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Tag: The Fox


TothPix: Foxes!


Yes, lets! Here's some of Toth's take on The Fox, the hero first drawn by Irwin Hasen.

These first few are panels from the comics Toth drew for Red Circle in 1983.






And a few small sketches of Toth's revamped Fox...



Let us conclude, wot?


TothPix: The Fox

You're kiddin' me, yeah? What a great sketch! I'd never seen this one before. Man, so good!

Not much for me to add, except: superb composition, positive/negative space, what balance - you can feel the hero's weight and weightlessness. Every line is in its place, just a smidge of rimlighting here and there, sometimes clean, sometimes with a rough edge. Clever: the space in the "O" is the Fox logo.

I love that The Fox's eyes are different sizes/shapes.


TothPix: The Fox - Shadows and Stars

Continuing the focus on Toth's Fox stories for Red Circle, this is actually the splash page to the first one he did, reintroducing a character from the Golden Age of heroes. And while Toth drawing, craftsmanship and skills are far beyond what was done when the character was first introduced, his sensibilities are firmly rooted in that era. It's almost as if he's drawing us back with him to his childhood, crafting an adventure that is no doubt more a memory of what he loved about heroes and comics, but better than what he actually read.

In the opening paragraph at the bottom of the page, the creator and storyteller, Toth is communication directly with the reader, breaking down the fourth wall, before he rebuilds it and throws us into the story. He's telling us exactly what his intentions are, what he holds and values as good comics, characters and stories, and he does it typical Toth style and panache.

Toth's striking use of black and white in this signature chiaroscuro panel of The Fox shows how he's blurred line and form, allowing much of the figure and background to be determined by how shadows fall across them. The Fox is at one with environment, and yet Toth finds a way to separate somewhat The Fox from the background. Though that's made even more apparent in the color version of the same panel below, there's something pure and dramatic in the black and white line art.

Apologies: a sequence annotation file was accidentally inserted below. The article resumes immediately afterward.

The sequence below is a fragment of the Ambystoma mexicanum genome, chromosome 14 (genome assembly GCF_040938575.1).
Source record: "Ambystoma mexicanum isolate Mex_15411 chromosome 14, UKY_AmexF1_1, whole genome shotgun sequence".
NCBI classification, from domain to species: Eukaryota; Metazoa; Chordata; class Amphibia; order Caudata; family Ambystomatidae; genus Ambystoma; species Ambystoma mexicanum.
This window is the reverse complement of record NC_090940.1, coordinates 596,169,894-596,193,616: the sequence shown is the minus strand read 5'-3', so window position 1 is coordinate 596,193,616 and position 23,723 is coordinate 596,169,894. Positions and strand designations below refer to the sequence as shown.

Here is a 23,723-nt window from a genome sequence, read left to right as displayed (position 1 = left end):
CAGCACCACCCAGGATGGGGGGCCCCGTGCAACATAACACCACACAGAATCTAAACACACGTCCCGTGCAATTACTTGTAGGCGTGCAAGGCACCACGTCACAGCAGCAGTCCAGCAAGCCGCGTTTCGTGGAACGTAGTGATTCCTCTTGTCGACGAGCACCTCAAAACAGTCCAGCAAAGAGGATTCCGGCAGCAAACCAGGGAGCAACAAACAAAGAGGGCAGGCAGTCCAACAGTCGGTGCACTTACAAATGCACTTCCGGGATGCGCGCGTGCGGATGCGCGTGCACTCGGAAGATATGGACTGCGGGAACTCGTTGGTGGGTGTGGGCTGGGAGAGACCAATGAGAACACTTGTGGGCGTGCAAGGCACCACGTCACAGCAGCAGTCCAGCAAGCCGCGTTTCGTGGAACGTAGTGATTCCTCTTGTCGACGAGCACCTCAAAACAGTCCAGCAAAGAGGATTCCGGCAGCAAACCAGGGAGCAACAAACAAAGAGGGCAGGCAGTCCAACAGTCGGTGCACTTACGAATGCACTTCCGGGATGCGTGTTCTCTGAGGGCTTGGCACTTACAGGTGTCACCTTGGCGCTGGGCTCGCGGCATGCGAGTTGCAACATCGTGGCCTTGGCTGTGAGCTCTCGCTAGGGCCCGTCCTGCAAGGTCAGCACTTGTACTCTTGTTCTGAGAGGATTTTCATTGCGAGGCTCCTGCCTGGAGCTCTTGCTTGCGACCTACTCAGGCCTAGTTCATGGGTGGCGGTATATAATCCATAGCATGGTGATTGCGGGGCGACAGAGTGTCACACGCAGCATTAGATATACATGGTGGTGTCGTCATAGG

But for Toth, good hero comics is not all shadows. It's goofy characters who utter snappy dialogue in overlapping word balloons, slapstick action and comedy, all awash in a cascade of floating stars.

This story first appeared in color on newsprint in Black Hood #2 (1983), also appearing in Manuel Auad's Toth, Black & White (1999).

And with that, we're out...'til next week!


TothPix: Otis Dumm and The Fox

In 1983, Alex Toth's cover for Red Circle's Black Hood comic caught my eye. It may have been the first time I saw his work, I'm not sure. But it made an impression. And The Fox story inside was a hoot, thick lines, simple colors; both the covers, title logo and comics inside were a throwback to comics and and adventure strips of yesteryear.

The front cover is action-packed, with figures flying, compositional diagonals, stars and bursts, a bold, cartoony logo, and inset for the Fox feature. There's so much action, so much going on, that some visual elements cross over the title, integrated and of a piece, yet it's all easy to take in and process. Open at the fold, and one finds it's a wraparound cover, to boot. Fun! I think the cover could be improved with better coloring, but it was plenty enough to get me to pick it up.

Inside, Toth's story at the back of the book jumped out at me, introducing an old man covering the page from head to toe, one Otis Dumm, an unlikely star of a superhero story, breaking up the page and taking center stage.

Making a one-time side character the focus of the story is an old trick, and one Will Eisner used to employ regularly with his The Spirit strip. The old man in a bright red shirt, bolo tie and pants hiked high in an improbable hero, but throughout the story we find there's much more than meets the eye to Otis Dumm. The Fox and readers become impressed with his ingenuity, smarts and resourcefulness. Toth's story is similar in some fashion to David Mamet's play/movie, The Water Engine, about suppression of a new technology. But where Mamet's play is dark, Toth's is lighthearted and a romp.

One can read the story in large scans at the super blog, Atomic Surgery, which also covers other Toth stories, among others' work. One gets the sense Toth would've like a few more pages than the twelve he had to work with, as the last couple are heavy on exposition and text. It could've been paced better, but still is one of my favorite Toth pieces.

One last panel: yet another where Toth focuses on the most important object of the story and frame, by cropping the character's head from the shot. Rest assured, Otis and his face get plenty of exposure, but not in this panel which is the central conflict of the tale.

These may be Dumm Comics, but they're not Dumb Comics!